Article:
The Brain Game

Professor Keith Whittington (Politics, Princeton) has written a book defending the importance of free speech on American university campuses, which Princeton plans to send out this fall to its incoming students.

In Professor Whittington’s words:
The right to free speech is not an extrinsic value to a university that has to be imposed by outside forces to serve ends that have no immediate connection to the goals of higher education itself. Rather, the value of free speech is closely associated with the core commitments of the university itself. The failure to adequately foster an environment of free speech on campus represents a failure of the university to fully realize its own ideals and aspirations. Sacrificing speech subverts the very rationale for having a university and hampers the ability of universities to achieve their most basic goals. If we value what universities do and the role they play within American society, then we must likewise value free speech in universities.
Nor is it just academic freedom—the freedom of the faculty and students to engage in unfettered speech—that is at stake:
Universities have long offered an arena in which students and visitors engage with and advocate for ideas. Those debates are often boisterous and freewheeling. They reflect the chaos of American democracy rather than the decorum of the seminar room. What holds those two worlds together is a common commitment to taking ideas seriously, to exploring the unconventional and the unexpected, to examining critically what we might otherwise take for granted, and to holding accepted truths up for challenge and reconsideration. If universities are to be a space where ideas are held up to critical scrutiny and our best understanding of the truth is identified and professed, then dissenting voices must be tolerated rather than silenced, and disagreements must be resolved through the exercise of reason rather than the exercise of force.
Except, of course, when it is “dissenting voices” like Milo speaking:

There is a temptation to press up against the boundaries of free speech just for the sake of pushing boundaries. There are sometimes benefits to doing so, but often such activities just stir controversy with little promise of compensating gain. No doubt stirring controversy can sometimes be fun, and it can certainly attract an audience, perhaps disproportionately from the college-age demographic. Many have taken advantage of that fact over time, and some have provided more insight while doing so than others. Comedians like Lenny Bruce, George Carlin, and Andrew Dice Clay, “shock jocks” like Howard Stern, performance artists like Karen Finley, professional provocateurs like Milo Yiannopoulos and Ann Coulter, pornographers like Larry Flynt, satirists like the artists and writers for Mad magazine and Charlie Hebdo have entertained and excited their fans by being self-consciously offensive.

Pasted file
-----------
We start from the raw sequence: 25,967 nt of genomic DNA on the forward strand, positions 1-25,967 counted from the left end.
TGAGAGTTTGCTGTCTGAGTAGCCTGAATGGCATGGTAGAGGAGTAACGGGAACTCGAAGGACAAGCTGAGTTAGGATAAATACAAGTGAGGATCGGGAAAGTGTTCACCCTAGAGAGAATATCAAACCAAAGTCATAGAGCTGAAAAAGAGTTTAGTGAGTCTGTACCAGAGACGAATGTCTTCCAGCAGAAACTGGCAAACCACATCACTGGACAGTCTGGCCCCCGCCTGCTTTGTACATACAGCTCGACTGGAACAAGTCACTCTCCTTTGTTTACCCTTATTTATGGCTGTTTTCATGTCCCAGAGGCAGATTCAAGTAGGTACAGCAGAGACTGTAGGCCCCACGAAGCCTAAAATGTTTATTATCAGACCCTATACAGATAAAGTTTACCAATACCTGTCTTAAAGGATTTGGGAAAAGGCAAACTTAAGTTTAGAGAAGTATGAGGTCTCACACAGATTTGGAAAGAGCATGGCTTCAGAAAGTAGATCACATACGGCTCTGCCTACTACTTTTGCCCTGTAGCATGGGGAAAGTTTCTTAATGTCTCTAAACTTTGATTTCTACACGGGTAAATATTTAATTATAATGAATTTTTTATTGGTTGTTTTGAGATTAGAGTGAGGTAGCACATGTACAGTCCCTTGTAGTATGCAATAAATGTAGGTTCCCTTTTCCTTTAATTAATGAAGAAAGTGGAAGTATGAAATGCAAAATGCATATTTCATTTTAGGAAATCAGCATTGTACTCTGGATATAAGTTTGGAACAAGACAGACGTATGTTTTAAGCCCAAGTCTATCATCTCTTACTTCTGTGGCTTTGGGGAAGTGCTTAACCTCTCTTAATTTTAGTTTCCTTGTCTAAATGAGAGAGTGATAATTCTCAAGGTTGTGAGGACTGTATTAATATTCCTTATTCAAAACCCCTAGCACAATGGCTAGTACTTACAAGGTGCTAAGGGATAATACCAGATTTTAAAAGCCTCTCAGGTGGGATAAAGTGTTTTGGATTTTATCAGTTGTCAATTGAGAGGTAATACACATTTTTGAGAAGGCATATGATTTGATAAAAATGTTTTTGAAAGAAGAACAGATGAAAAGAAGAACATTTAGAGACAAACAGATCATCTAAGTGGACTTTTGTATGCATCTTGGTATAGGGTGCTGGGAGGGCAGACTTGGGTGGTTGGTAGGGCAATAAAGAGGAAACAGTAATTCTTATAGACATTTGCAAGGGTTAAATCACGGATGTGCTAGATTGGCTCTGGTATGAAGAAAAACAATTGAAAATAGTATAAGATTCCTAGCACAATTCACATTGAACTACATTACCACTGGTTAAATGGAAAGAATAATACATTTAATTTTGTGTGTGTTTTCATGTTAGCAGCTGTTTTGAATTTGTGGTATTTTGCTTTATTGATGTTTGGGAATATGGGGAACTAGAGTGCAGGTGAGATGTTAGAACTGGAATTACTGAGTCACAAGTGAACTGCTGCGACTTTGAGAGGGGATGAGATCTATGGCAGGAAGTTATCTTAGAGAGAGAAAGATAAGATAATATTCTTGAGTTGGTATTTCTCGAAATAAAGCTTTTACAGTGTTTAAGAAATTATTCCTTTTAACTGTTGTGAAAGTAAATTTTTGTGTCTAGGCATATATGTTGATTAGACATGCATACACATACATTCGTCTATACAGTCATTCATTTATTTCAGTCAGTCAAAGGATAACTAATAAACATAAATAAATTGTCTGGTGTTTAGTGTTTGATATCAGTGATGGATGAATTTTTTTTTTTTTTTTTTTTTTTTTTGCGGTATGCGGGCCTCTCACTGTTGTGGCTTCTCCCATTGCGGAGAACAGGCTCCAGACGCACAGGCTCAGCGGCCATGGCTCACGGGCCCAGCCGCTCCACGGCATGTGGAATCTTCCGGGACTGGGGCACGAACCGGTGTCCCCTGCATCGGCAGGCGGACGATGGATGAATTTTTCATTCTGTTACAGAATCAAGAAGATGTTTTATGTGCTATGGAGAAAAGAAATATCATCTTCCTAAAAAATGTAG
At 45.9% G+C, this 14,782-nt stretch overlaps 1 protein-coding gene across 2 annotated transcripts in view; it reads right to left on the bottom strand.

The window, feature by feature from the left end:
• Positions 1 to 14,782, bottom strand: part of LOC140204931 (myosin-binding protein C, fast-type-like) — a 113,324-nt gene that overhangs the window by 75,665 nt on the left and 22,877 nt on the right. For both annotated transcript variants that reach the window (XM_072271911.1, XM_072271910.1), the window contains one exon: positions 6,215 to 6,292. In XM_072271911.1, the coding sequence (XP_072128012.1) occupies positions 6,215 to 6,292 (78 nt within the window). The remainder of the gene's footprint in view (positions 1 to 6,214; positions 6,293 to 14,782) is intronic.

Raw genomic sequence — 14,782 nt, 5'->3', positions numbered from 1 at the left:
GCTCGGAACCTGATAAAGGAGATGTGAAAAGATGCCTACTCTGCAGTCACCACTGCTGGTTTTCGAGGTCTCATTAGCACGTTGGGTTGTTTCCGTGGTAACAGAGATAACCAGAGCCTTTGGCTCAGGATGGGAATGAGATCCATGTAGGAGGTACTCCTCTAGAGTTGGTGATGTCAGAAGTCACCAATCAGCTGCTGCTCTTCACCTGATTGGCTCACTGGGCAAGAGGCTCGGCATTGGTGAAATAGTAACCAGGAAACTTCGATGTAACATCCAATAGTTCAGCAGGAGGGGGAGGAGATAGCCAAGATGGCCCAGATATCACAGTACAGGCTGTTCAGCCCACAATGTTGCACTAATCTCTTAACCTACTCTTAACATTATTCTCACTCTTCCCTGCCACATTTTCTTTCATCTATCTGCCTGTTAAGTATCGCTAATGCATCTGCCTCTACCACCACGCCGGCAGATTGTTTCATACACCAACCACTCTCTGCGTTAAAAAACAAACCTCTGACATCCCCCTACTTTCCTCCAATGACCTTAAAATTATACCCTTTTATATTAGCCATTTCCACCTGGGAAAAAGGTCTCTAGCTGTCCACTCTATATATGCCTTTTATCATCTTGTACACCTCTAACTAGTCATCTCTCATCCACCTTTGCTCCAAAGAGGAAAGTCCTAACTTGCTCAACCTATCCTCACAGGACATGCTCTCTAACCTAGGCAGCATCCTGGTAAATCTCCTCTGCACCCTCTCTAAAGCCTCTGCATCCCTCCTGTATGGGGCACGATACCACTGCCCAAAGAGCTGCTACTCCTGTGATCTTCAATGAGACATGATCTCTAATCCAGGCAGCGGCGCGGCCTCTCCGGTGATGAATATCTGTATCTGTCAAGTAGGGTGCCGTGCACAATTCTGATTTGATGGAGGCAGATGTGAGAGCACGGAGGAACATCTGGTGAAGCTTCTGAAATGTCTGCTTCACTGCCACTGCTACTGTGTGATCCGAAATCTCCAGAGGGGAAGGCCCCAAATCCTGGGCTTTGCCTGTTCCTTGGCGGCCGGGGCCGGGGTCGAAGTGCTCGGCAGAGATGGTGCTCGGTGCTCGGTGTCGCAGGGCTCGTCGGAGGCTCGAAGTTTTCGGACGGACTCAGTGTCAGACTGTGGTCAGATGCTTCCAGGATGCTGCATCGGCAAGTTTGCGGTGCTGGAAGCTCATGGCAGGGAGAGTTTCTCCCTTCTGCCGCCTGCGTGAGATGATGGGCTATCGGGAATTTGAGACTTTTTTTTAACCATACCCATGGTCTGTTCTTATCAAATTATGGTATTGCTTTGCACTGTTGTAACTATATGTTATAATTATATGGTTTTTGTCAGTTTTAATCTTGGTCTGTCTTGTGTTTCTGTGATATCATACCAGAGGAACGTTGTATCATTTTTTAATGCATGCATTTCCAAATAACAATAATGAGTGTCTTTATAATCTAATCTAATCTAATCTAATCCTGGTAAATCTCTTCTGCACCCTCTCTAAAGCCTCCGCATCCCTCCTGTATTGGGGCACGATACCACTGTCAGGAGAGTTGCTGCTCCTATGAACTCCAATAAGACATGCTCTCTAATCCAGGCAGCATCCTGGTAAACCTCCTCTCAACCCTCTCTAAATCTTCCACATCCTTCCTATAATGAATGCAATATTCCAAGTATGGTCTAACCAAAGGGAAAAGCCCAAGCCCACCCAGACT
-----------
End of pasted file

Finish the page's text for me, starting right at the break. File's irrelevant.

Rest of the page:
By defying conventions of polite society and holding sacred cows up for ridicule, they make a point and tear down barriers, but such efforts often come at a cost. Civil libertarians often find themselves defending such provocative figures in order to hold the line on a zone of permissible free speech and to disempower the censor, but it would be a mistake to celebrate them as heroes. Free speech is not defended for the benefit of provocateurs; they are parasitic on free speech. When free speech principles are challenged, they must be defended, but it would be a mistake to reduce free speech to a defense of provocateurs. Though it might be tempting to provoke free speech battles by inviting shocking figures to campus, there is in general little reason for doing so. Those are cheap thrills. 
If free speech battles are to be had, they are better fought for prizes worth taking. The payoff for insisting that a university respect the equal right of all students to organize, advocate, and explore ideas should be something more substantively valuable than a campus visit by Milo Yiannopoulos.
So there. If Milo has trouble getting invitations to speak on college campuses, it is his fault—not ours. If only he had something “substantively valuable” to say....

Reference: Keith E. Whittington, Speak Freely: Why Universities Must Defend Free Speech (Princeton: Princeton University Press, 2018), 6-7, 130-31.

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